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Great Advice From Smart Leaders

Great Advice From Smart LeadersThat other day I read The 32 Dumbest Things Real-Life Managers Said by fellow blogger Geoffrey James. James says most of these entertaining lines came from his friend. I can't help but feel sorry for the guy - he must be a magnet for dumb managers. Needless to say, it was great fodder for readers.

The next day, in response to comments on one of my posts, a reader wrote this in an email, "We Americans live in an era of magic and abundance (by comparison to our forebears), but we complain and critique seemingly without end. There is something sadly ironic in that." True enough, I thought.

That got me thinking about some of the insightful and thought-provoking things top executives have said to me over the past 30 years. Each one of these "real-life" anecdotes was an impactful lesson that helped shape my career. After all, where do you think our future leaders learn this stuff? In the real world, of course.

Great Advice From Smart Leaders

  • "Do the right thing." - A brilliant CEO, c. '01. To this day, probably the simplest and most impactful thing a leader can say to instill faith and accountability in his management team while promoting solid decision-making and ethical judgment.
  • "Before you blab to the press, consider the downside risk." From a top Microsoft executive after I got myself into hot water with his boss, a Mr. Gates. C. '97.
  • "If nobody knows what you're doing, you'll never get anywhere." Angry over a lousy review, my boss's boss shared what would become a driving force in my career. One word: visibility. It's huge, both inside your company and outside, as well. C. '83.
  • "One of the characteristics I hold in highest regard is 'flexibility'." A frustrated CEO, after months of trying to deal with his unusually aggressive and insistent young executive (me), c. '92. Months later, he fired ... I mean laid me off. Quite a lesson.
  • "Don't make any mistakes you have to live with." My boss, c. '87, was referring to his ex-wife who took him to the cleaners and, since they had kids, was a lifelong nemesis, but it became a cautionary life lesson for him and for me, as well. The message: Take big, potentially far-reaching decisions very seriously.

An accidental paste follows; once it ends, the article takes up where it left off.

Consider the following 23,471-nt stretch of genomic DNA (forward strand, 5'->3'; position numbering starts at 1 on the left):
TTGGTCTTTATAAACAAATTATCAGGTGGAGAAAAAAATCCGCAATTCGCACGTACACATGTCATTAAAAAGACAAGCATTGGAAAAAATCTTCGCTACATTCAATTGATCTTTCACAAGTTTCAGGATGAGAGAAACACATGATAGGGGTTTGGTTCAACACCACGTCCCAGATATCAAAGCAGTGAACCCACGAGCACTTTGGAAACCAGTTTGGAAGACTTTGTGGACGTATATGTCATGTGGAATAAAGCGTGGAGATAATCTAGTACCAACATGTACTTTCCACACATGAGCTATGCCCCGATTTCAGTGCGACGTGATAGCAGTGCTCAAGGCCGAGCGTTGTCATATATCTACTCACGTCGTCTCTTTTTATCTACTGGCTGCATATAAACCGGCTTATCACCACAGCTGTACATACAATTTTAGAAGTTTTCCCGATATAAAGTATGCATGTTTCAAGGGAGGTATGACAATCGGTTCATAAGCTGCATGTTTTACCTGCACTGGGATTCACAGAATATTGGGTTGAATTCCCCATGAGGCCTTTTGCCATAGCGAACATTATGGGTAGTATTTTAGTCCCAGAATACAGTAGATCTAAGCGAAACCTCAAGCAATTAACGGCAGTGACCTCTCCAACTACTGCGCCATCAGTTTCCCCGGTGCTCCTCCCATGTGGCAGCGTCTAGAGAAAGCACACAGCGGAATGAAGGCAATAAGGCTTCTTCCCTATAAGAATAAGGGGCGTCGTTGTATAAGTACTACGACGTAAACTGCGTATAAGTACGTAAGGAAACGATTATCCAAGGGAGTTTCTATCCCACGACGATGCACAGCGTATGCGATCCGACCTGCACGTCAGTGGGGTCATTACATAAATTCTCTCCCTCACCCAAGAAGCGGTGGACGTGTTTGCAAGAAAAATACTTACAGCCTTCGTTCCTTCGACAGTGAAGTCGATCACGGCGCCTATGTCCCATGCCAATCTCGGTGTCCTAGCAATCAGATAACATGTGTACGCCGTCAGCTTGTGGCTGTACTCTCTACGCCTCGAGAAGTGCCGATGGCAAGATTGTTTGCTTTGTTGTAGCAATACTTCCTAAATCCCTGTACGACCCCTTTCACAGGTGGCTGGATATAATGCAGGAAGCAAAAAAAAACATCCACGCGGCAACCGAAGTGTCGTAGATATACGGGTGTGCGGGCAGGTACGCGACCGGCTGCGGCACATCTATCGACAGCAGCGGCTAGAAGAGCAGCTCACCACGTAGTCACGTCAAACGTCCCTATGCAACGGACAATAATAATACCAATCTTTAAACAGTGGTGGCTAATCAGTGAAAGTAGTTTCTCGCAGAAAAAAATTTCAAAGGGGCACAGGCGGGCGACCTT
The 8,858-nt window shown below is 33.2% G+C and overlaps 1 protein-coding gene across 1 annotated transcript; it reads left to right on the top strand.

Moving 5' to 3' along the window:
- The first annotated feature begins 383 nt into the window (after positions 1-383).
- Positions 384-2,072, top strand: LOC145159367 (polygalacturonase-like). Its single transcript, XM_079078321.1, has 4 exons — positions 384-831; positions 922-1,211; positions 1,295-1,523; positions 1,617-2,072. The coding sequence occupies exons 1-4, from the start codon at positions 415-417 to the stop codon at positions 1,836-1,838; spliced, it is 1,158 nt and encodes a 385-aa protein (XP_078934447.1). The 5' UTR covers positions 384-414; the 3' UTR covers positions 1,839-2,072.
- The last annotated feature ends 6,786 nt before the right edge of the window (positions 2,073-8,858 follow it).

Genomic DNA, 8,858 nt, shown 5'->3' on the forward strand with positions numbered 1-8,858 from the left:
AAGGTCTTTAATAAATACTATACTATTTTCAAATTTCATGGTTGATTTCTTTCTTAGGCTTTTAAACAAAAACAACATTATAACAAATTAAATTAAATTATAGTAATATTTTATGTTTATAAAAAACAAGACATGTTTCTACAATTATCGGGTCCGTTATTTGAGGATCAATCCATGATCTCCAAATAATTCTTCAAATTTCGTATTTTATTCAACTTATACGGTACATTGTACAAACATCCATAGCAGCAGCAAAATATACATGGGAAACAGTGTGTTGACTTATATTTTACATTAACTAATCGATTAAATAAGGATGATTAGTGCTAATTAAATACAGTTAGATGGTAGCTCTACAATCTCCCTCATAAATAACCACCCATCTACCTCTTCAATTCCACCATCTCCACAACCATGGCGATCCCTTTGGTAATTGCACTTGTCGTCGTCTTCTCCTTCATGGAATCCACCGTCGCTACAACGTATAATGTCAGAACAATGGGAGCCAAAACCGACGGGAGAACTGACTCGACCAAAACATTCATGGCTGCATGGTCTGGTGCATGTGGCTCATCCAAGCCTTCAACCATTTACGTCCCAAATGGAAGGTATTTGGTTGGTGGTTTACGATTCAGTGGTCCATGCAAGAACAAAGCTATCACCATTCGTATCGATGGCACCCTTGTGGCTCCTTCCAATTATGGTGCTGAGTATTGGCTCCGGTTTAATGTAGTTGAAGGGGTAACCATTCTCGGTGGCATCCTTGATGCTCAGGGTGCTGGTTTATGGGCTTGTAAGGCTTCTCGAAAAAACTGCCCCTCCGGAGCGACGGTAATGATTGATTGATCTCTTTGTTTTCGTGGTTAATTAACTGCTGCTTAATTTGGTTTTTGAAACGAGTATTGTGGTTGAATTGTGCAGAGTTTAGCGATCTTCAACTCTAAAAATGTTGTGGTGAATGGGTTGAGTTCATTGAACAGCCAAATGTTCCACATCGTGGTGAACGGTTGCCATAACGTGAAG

• "Always seek to raise your competitor's risk." Refers specifically to competitive positioning, negotiations, and legal battles versus bigger rivals. The strategy has proved remarkably insightful and successful in several high-risk, high-stakes situations. From a General Counsel, c. '99.
  • "Most mistakes are the result of bad assumptions." When you find yourself in deep you-know-what, a little introspection will inevitably uncover that you made some assumptions that weren't correct or set up the problem incorrectly. The message: understand the problem before jumping to the solution. A high-tech CEO, c. '03.
  • "If you stand by the river long enough, you'll see the body of your enemy float by." Some of us instinctively run from problems, but sometimes, you can and should strive to outlast a rival, dysfunctional boss, whatever. Also taught me the value of stickwithitness and perseverance, from a top executive at a Japanese electronics giant, c. '88.
  • "We need people like ____." A relatively off-the-cuff response by a manager to my frustration over someone I though was an annoying and bureaucratic PITA, c. '81. The point is it takes all kinds of people for an organization to function, even if you - a young, up-and-comer - don't see the value at the time. He was right. Some of those people I didn't respect went on to successful careers as senior executives.
  • "The only true success is happiness." Okay, I've said it before, but it's so important it bears repeating. From the president of a UK sales rep company, c. '93. This was a life changer for a young executive pushing himself too hard - me, of course.
Many thanks to reader David F. Smith, Mr. James, and his friend Larry, for the idea.

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